(CTB) Chinese Treebank 5.0 from the Linguistic Data Corporation
LDC2005T01.

http://www.ldc.upenn.edu/Catalog/CatalogEntry.jsp?catalogId=LDC2005T01

You can use the system on downloaded treebank data directly (with one
caveat: CTB must be converted to UTF8).  The convenience script
chunk.py assumes that training and evaluation data-sets are single
files, so the following describes the experimental setup, in terms of
choice of these subsets of the data.

1. WSJ

For WSJ we use sections 02-22 for train, section 24 for development
and section 23 for test.  Assuming the Penn Treebank was downloaded
and unzipped into a directory called penn-treebank-rel3:

$ cat penn-treebank-rel3/parsed/mrg/wsj/0[2-9]/*.mrg \
      penn-treebank-rel3/parsed/mrg/wsj/1[0-9]/*.mrg \
      penn-treebank-rel3/parsed/mrg/wsj/2[0-2]/*.mrg \
      > wsj-train.mrg
$ cat penn-treebank-rel3/parsed/mrg/wsj/24/*.mrg > wsj-devel.mrg
$ cat penn-treebank-rel3/parsed/mrg/wsj/23/*.mrg > wsj-test.mrg

2. Negra

The Negra corpus comes as one big file.  For train we use the first
18602 sentences, for test we use the penultimate 1000 sentences and
for development we use the last 1000 sentences.  Assuming that the
corpus is downloaded and unzipped into a directory called negra2:

$ head -n 663736 negra2/negra-corpus.penn > negra-train.penn
$ tail -n +663737 negra2/negra-corpus.penn \
  | head -n $((698585-663737)) > negra-test.penn
$ tail -n +698586 negra2/negra-corpus.penn > negra-devel.penn

3. CTB

Assuming the CTB corpus is downloaded and unzipped into a directory
called ctb5.  We use the bracket annotations in ctb5/data/bracketed.
To create the UTF8 version of this resource that this code works with,
use the included gb2unicode.py script as follows:

$ mkdir ctb5-utf8
$ python scripts/gb2unicode.py ctb5/data/bracketed ctb5-utf8

For the train/development/test splits used in the ACL paper, we used
the split used by Duan et al in 

Xiangyu Duan, Jun Zhao, and Bo Xu. 2007. "Probabilistic models for
    action-based Chinese dependency parsing."  In Proceedings of
    ECML/ECPPKDD, Warsaw, Poland, September.

Specifically:

Train: 001-815 ; 1001-1136 
Devel: 886-931 ; 1148 - 1151
Test: 816-885 ; 1137 - 1147

To create these, run

$ cat ctb5-utf8/chtb_[0-7][0-9][0-9].fid \
      ctb5-utf8/chtb_81[0-5].fid         \
      ctb5-utf8/chtb_10[0-9][0-9].fid    \
      ctb5-utf8/chtb_11[0-2][0-9].fid    \
      ctb5-utf8/chtb_113[0-6].fid        \
      > ctb-train.fid

$ cat ctb5-utf8/chtb_9[0-2][0-9].fid \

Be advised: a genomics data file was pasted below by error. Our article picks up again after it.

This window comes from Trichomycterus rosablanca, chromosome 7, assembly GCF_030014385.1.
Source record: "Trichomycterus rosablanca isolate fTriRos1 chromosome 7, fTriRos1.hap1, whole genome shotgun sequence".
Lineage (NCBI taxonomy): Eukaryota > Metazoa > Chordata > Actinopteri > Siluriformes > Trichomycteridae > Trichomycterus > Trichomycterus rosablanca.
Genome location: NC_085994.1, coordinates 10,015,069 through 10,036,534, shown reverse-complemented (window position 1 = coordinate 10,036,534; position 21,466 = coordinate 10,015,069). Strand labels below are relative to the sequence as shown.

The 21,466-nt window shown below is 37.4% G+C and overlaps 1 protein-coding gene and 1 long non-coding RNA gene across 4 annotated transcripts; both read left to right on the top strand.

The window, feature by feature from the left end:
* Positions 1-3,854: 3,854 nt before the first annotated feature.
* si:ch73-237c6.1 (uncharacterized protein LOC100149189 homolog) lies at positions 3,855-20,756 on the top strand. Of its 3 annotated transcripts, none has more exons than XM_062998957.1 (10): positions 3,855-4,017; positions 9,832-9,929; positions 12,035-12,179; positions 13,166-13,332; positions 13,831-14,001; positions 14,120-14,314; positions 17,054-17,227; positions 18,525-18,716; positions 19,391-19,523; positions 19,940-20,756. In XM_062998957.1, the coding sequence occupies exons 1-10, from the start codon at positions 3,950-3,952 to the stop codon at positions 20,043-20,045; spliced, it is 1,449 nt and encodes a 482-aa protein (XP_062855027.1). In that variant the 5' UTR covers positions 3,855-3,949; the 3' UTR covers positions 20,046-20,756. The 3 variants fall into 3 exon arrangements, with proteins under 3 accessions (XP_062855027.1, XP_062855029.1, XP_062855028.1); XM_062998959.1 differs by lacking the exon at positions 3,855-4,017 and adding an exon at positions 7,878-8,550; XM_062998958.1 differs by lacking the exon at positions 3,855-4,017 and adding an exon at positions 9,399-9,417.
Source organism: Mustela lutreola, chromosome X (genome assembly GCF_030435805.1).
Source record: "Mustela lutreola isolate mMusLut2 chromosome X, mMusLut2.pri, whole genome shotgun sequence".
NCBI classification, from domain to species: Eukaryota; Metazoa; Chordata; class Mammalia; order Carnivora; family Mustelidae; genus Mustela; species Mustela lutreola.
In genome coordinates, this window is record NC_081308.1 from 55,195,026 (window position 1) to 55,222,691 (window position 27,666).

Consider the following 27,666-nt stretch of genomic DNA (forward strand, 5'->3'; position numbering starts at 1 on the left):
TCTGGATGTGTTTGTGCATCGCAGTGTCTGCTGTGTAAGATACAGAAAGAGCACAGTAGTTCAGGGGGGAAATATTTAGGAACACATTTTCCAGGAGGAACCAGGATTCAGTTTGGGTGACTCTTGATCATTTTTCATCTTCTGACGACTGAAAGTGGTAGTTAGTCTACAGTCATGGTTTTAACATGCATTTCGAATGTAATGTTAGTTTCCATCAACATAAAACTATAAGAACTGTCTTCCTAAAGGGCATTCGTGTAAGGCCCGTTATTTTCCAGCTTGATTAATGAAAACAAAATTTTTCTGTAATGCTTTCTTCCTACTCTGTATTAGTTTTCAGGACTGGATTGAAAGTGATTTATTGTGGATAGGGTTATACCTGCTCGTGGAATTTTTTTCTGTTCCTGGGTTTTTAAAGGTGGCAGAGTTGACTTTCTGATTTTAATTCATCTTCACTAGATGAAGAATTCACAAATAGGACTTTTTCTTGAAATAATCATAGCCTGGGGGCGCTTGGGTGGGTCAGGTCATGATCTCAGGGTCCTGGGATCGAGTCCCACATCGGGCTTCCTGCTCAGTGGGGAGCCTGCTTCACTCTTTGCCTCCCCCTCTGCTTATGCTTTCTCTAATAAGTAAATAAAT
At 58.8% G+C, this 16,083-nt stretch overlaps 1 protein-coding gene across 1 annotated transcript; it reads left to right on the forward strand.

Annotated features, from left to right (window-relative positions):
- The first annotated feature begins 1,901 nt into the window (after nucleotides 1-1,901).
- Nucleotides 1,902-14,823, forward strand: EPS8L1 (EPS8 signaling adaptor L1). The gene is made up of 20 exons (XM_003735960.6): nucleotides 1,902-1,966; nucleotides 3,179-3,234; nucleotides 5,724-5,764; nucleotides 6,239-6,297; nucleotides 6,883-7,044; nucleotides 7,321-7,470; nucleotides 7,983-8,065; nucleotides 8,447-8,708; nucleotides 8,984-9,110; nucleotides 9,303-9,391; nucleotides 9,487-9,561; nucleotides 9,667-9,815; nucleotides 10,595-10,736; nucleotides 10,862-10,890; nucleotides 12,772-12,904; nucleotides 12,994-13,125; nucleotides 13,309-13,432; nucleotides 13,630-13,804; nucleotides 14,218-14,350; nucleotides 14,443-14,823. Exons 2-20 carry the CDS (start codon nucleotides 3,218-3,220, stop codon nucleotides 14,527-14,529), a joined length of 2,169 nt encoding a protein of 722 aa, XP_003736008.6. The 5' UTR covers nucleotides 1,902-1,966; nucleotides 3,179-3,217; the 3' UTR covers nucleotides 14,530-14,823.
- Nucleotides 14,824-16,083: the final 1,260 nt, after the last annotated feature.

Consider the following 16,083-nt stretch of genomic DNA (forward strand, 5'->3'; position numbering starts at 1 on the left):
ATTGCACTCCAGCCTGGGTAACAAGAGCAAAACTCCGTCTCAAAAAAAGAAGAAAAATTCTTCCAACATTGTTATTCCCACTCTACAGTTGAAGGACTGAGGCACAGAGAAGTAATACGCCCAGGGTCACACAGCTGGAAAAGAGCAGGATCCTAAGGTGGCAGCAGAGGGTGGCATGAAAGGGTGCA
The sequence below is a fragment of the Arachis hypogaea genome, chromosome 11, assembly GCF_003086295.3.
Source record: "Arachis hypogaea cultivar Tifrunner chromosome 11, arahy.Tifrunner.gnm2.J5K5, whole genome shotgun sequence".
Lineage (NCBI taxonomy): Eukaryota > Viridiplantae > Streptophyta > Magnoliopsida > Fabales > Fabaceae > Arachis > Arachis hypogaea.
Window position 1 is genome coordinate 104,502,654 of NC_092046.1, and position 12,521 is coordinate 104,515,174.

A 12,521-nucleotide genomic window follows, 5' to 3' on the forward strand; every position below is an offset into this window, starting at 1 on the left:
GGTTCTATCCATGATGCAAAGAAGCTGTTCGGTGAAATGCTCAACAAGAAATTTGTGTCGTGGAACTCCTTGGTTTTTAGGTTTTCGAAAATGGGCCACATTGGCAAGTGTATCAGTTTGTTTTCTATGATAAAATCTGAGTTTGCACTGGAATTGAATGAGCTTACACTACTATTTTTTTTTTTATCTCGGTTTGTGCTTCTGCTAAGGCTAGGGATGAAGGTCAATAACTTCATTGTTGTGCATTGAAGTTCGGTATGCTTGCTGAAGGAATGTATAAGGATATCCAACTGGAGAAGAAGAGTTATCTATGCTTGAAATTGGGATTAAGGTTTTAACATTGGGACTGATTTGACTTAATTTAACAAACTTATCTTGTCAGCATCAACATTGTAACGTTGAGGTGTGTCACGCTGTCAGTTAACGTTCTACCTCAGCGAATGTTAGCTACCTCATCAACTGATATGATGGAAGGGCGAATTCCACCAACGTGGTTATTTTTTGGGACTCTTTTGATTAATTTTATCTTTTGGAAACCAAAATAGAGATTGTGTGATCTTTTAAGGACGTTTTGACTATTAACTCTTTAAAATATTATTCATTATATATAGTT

ctb5-utf8/chtb_93[01].fid      \
      ctb5-utf8/chtb_114[89].fid     \ 
      ctb5-utf8/chtb_115[01].fid     \
      > ctb-dev.fid

there are no 886-900

$ cat ctb5-utf8/chtb_81[6-9].fid     \
      ctb5-utf8/chtb_8[2-7][0-9].fid \
      ctb5-utf8/chtb_88[0-5].fid     \
      ctb5-utf8/chtb_113[7-9].fid    \
      ctb5-utf8/chtb_114[0-7].fid    \
      > ctb-test.fid

Quick tip: Keep the file extensions that are used in the corpus files
themselves: .mrg for WSJ, .penn for Negra, and .fid for CTB.  The
chunk.py script uses these extensions to guess the corpus type, if not
specified otherwise.

B. Replicating chunking results

Assuming the TRAIN is the training file (for WSJ, Negra or CTB), and
TEST is the test file (or development file), then chunking results
from the ACL paper are replicated by executing the following:

for the PRLG:

$ ./scripts/chunk.py -t TRAIN -s TEST -m prlg-uni

for the HMM:

$ ./scripts/chunk.py -t TRAIN -s TEST -m hmm-uni

But these commands just print out final evaluation numbers.  To see
the output of the runs, choose an output directory (e.g. testout --
but don't create the directory) and run:

for the PRLG:

$ ./scripts/chunk.py -t TRAIN -s TEST -m prlg-uni -o testout

for the HMM:

$ ./scripts/chunk.py -t TRAIN -s TEST -m hmm-uni -o testout

Several files are created in the testout directory: 

testout/RESULTS is a text file with the results of the experiment

testout/README is a text file with some information about the
    parameters used

testout/STATUS is the output of the experimental run (progress of the
    experiment, the iterations and the model's estimate of the dataset
    complexity for each iteration of EM), and any error output.  While
    running experiments, you can track progress by running
    
    $ tail -f testout/STATUS

testout/OUTPUT is the final output of the system on the TEST dataset.

To run experiments on the datasets, but completely ignoring
punctuation, use the -P flag, e.g.:

$ ./scripts/chunk.py -t TRAIN -s TEST -m prlg-uni -P

To vary the degree of smoothing, use the -S flag, e.g.:

$ ./scripts/chunk.py -t TRAIN -s TEST -m prlg-uni -S .001

C. Replicating cascaded-chunking/parsing results

The same chunk.py script is used to drive the cascaded-chunking
experiments, using the -C flag.  An output directory is required, but
if none is specified, the script will use the directory named 'out' by
default.  All of the options for chunking are available for cascaded
chunking, since each step in the cascade is a chunker initialized as
before.  In fact, for each step in the cascade, the chunker is run
twice: once to generate training material for the next step in the
cascade, and once to run on TEST to evaluate.  (This is obviously not
an optimal setup, since the chunker has to train twice at each level
in the cascade.)

This script will print numerical results to screen as it operates.
For info about final model output, and the saved results file, see
above. 

III. Extending and contributing

upparse is open-source software, under an Apache license.  The project
is currently hosted on Bitbucket:

https://bitbucket.org/eponvert/upparse

From there you can download source, clone or the project.  There is an
issue tracker for this project available at

https://bitbucket.org/eponvert/upparse/issues

There is also a project Wiki at 

https://bitbucket.org/eponvert/upparse/wiki

though this resource contains much the same information as this
README.

This code is released under the Apache License Version 2.0.  See
LICENSE.txt for details.